So we have continued this tactic, most recently through my involvement in two events at eIndia 2008 and last month at IAALD-WCCA-AFITA World Congress. Each event has been an experience, and the dynamics have changed depending on the audience size and cultural make up, but each has been a success by following the steps above.

Not only do we continue to get good feedback from both the audience and panelists, but we are getting useful and actionable outputs to work on after the event.

As an example of this, there is an important issue in Asia about the role of public-private partnerships in e-Agriculture, which was identified at GK3. We decided to attack this topic though an online forum hosted on the e-Agriculture.org platform. The outcomes of that were summarized in a 2 page brief, which provided the background document for a face-to-face event, a panel discussion on the same topic at eIndia. The outputs of the eIndia panel were summarized and disseminated by e-Agrigulture and GKP. This was then briefly reviewed by one expert as one part of a larger e-Agriculture panel event at IAALD-AFITA-WCCA, and through the audience discussion that followed we have extended the key issues further. At the moment I've just revising the policy brief to improve it based on all the interventions (it's not posted yet, but I'll link it here as soon as it is).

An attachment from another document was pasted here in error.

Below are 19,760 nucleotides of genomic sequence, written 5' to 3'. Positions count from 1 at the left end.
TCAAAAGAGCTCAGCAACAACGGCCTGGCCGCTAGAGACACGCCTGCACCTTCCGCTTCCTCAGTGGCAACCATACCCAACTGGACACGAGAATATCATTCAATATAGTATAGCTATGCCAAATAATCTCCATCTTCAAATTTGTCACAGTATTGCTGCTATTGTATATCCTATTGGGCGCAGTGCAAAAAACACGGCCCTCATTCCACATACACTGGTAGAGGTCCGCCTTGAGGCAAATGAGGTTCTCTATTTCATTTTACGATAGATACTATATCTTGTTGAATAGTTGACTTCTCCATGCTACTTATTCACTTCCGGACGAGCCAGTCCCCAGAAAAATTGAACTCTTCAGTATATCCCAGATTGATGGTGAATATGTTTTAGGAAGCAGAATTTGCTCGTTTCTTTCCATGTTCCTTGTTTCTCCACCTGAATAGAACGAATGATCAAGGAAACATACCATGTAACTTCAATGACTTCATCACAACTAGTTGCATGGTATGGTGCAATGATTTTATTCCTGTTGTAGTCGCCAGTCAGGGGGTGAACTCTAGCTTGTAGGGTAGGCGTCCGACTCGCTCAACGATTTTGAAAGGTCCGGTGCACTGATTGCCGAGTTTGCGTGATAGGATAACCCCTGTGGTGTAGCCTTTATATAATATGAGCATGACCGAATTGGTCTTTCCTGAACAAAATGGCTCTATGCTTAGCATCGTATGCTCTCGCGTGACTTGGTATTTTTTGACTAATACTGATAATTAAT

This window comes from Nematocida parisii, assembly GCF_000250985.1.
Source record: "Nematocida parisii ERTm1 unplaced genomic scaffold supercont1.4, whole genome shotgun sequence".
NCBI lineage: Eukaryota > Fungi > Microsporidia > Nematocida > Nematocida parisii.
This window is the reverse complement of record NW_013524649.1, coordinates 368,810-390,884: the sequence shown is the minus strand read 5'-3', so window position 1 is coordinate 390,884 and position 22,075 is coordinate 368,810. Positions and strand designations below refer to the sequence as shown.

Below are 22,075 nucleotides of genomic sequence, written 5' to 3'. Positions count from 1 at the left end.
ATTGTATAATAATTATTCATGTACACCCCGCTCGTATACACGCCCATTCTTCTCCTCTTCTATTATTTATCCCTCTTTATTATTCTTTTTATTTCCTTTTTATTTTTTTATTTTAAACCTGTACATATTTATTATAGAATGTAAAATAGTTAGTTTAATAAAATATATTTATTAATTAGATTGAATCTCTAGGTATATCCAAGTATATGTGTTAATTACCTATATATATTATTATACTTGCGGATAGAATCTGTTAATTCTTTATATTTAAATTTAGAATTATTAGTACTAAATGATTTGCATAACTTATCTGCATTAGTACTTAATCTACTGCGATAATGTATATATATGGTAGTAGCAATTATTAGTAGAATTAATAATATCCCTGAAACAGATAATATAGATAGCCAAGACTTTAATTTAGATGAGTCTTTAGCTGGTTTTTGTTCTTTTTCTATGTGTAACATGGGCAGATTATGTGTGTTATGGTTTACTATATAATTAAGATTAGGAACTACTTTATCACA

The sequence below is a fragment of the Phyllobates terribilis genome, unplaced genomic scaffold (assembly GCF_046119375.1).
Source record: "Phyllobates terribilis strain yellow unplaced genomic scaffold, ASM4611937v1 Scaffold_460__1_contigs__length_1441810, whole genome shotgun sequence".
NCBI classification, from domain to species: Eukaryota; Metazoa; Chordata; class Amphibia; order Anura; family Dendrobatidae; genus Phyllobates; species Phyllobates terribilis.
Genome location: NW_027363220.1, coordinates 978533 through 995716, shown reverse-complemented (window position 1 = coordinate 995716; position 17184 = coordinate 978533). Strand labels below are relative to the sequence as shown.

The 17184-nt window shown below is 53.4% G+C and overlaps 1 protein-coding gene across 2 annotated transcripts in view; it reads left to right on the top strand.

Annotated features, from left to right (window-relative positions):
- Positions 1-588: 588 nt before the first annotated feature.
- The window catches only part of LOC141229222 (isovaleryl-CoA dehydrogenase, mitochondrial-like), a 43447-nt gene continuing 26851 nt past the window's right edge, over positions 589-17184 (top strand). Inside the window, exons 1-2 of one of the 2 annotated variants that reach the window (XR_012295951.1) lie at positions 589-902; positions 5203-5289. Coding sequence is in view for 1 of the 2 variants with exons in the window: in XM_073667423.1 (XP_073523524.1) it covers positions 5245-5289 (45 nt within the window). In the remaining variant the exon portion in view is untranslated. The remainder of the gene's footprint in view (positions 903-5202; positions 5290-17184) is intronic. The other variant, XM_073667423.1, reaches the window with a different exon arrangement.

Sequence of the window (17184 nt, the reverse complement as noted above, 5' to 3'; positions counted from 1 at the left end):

FUNDING for Research on ICT and Society in Asia!

From my colleague Clare comes good news for anyone interested in expanding our knowledge of ICT4D issues in Asia, particularly ICT's impact on society, through rigorous academic research.

IDRC and Singapore's Nanyang Technological University SiRC (Strengthening ICT4D Research Capacity in Asia) have joined together and announced their first call for grant proposals under the new initiative SIRCA. Grants of up to SGD33,000 are available.

For information about SIRCA see www.ntu.edu.sg/sci/sirc/sirca

Clare also says that anyone interested in ICT4D in Asia can contact Clint Rogers at clint.rogers2008@gmail.com as he is trying to get together a group of people interested in submitting a joint proposal for SiRCA.

Thanks to Clare for the information. Funds for ICT4D research! What a great thing! Please let me know if you apply so I can follow your research, learn from it and share with others.

The learning never stops!

09 September 2008

Ambient Awareness - brining a small town feel back to the global village

"Ambient awareness" I just learned this term yesterday in a fascinating IHT article by Clive Thompson. Googling the term there seems to be very little out there, not even a rough new Wikipedia entry...

Ambient awareness is the product of micro-blogging with such applications as Twitter or the status bar on Facebook.